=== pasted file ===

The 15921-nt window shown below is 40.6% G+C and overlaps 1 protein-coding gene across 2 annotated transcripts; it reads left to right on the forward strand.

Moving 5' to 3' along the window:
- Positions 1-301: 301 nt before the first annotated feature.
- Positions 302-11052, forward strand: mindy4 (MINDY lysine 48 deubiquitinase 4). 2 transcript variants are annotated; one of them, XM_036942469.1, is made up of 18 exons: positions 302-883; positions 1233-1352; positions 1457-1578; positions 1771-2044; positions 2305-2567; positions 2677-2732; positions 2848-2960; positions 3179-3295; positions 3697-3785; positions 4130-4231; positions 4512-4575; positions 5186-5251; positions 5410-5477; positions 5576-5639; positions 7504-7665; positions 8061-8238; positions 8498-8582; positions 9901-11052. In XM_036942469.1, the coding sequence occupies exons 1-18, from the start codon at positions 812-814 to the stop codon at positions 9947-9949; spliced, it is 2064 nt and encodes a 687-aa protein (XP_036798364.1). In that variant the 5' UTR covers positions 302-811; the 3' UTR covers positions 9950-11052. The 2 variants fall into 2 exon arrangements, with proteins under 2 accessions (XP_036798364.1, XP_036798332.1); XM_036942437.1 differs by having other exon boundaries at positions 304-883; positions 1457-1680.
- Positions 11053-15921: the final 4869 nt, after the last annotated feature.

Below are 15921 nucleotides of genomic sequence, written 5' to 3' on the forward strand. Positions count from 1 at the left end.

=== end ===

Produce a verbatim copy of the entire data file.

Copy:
The 15921-nt window shown below is 40.6% G+C and overlaps 1 protein-coding gene across 2 annotated transcripts; it reads left to right on the forward strand.

Moving 5' to 3' along the window:
- Positions 1-301: 301 nt before the first annotated feature.
- Positions 302-11052, forward strand: mindy4 (MINDY lysine 48 deubiquitinase 4). 2 transcript variants are annotated; one of them, XM_036942469.1, is made up of 18 exons: positions 302-883; positions 1233-1352; positions 1457-1578; positions 1771-2044; positions 2305-2567; positions 2677-2732; positions 2848-2960; positions 3179-3295; positions 3697-3785; positions 4130-4231; positions 4512-4575; positions 5186-5251; positions 5410-5477; positions 5576-5639; positions 7504-7665; positions 8061-8238; positions 8498-8582; positions 9901-11052. In XM_036942469.1, the coding sequence occupies exons 1-18, from the start codon at positions 812-814 to the stop codon at positions 9947-9949; spliced, it is 2064 nt and encodes a 687-aa protein (XP_036798364.1). In that variant the 5' UTR covers positions 302-811; the 3' UTR covers positions 9950-11052. The 2 variants fall into 2 exon arrangements, with proteins under 2 accessions (XP_036798364.1, XP_036798332.1); XM_036942437.1 differs by having other exon boundaries at positions 304-883; positions 1457-1680.
- Positions 11053-15921: the final 4869 nt, after the last annotated feature.

Below are 15921 nucleotides of genomic sequence, written 5' to 3' on the forward strand. Positions count from 1 at the left end.